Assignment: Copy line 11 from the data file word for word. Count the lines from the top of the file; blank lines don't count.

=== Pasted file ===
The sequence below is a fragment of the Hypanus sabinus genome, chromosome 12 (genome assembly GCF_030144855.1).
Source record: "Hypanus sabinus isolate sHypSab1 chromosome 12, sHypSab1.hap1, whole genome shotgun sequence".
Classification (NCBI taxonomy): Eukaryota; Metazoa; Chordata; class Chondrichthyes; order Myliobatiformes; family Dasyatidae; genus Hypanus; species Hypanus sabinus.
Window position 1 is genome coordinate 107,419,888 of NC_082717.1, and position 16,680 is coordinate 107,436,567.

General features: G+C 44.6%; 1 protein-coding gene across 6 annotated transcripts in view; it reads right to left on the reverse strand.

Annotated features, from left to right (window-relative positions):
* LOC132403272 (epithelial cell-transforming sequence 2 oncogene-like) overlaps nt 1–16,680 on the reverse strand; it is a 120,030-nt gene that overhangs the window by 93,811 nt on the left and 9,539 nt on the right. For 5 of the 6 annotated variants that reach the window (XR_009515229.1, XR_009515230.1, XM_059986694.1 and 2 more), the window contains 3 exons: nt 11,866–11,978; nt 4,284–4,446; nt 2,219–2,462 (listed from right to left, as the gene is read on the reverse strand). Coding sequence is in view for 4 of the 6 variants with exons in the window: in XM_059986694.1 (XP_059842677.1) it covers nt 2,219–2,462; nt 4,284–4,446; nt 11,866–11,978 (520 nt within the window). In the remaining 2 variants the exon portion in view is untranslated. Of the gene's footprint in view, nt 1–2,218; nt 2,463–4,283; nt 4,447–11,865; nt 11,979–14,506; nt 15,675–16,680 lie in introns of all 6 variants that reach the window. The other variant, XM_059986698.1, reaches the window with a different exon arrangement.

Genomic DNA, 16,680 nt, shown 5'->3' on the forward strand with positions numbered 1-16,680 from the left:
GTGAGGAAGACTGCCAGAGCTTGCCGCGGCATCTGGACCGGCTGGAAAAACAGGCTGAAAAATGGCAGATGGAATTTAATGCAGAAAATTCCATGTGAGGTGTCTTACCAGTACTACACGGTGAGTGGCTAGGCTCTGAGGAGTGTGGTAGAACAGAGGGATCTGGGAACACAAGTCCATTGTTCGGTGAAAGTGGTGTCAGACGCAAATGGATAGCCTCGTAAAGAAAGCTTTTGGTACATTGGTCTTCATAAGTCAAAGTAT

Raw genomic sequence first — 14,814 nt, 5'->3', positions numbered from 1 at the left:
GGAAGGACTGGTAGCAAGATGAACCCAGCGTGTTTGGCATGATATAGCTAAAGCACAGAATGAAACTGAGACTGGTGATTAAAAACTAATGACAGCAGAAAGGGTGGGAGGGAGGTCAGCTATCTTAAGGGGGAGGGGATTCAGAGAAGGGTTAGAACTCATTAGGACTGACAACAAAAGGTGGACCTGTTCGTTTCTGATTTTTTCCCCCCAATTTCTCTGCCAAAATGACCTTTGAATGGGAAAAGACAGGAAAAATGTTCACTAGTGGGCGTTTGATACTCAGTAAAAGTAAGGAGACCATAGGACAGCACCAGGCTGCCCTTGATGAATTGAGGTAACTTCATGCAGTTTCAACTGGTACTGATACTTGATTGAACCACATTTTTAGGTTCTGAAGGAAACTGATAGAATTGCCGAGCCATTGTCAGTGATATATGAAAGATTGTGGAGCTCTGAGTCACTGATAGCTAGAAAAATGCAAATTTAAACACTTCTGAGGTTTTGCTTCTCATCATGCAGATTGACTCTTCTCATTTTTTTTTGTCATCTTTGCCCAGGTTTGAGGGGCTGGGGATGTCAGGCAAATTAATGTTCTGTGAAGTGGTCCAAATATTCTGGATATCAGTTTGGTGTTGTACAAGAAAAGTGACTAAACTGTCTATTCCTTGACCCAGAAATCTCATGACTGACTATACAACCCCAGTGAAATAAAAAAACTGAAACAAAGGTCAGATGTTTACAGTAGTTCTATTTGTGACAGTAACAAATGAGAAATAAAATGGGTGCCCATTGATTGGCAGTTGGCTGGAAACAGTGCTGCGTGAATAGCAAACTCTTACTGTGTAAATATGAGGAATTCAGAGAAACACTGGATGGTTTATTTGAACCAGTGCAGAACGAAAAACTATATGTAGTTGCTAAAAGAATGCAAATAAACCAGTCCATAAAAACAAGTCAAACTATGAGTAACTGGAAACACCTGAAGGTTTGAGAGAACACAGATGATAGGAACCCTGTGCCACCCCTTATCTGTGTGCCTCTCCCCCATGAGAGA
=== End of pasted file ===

GGAAGGACTGGTAGCAAGATGAACCCAGCGTGTTTGGCATGATATAGCTAAAGCACAGAATGAAACTGAGACTGGTGATTAAAAACTAATGACAGCAGAAAGGGTGGGAGGGAGGTCAGCTATCTTAAGGGGGAGGGGATTCAGAGAAGGGTTAGAACTCATTAGGACTGACAACAAAAGGTGGACCTGTTCGTTTCTGATTTTTTCCCCCCAATTTCTCTGCCAAAATGACCTTTGAATGGGAAAAGACAGGAAAAATGTTCACTAGTGGGCGTTTGATACTCAGTAAAAGTAAGGAGACCATAGGACAGCACCAGGCTGCCCTTGATGAATTGAGGTAACTTCATGCAGTTTCAACTGGTACTGATACTTGATTGAACCACATTTTTAGGTTCTGAAGGAAACTGATAGAATTGCCGAGCCATTGTCAGTGATATATGAAAGATTGTGGAGCTCTGAGTCACTGATAGCTAGAAAAATGCAAATTTAAACACTTCTGAGGTTTTGCTTCTCATCATGCAGATTGACTCTTCTCATTTTTTTTTGTCATCTTTGCCCAGGTTTGAGGGGCTGGGGATGTCAGGCAAATTAATGTTCTGTGAAGTGGTCCAAATATTCTGGATATCAGTTTGGTGTTGTACAAGAAAAGTGACTAAACTGTCTATTCCTTGACCCAGAAATCTCATGACTGACTATACAACCCCAGTGAAATAAAAAAACTGAAACAAAGGTCAGATGTTTACAGTAGTTCTATTTGTGACAGTAACAAATGAGAAATAAAATGGGTGCCCATTGATTGGCAGTTGGCTGGAAACAGTGCTGCGTGAATAGCAAACTCTTACTGTGTAAATATGAGGAATTCAGAGAAACACTGGATGGTTTATTTGAACCAGTGCAGAACGAAAAACTATATGTAGTTGCTAAAAGAATGCAAATAAACCAGTCCATAAAAACAAGTCAAACTATGAGTAACTGGAAACACCTGAAGGTTTGAGAGAACACAGATGATAGGAACCCTGTGCCACCCCTTATCTGTGTGCCTCTCCCCCATGAGAGA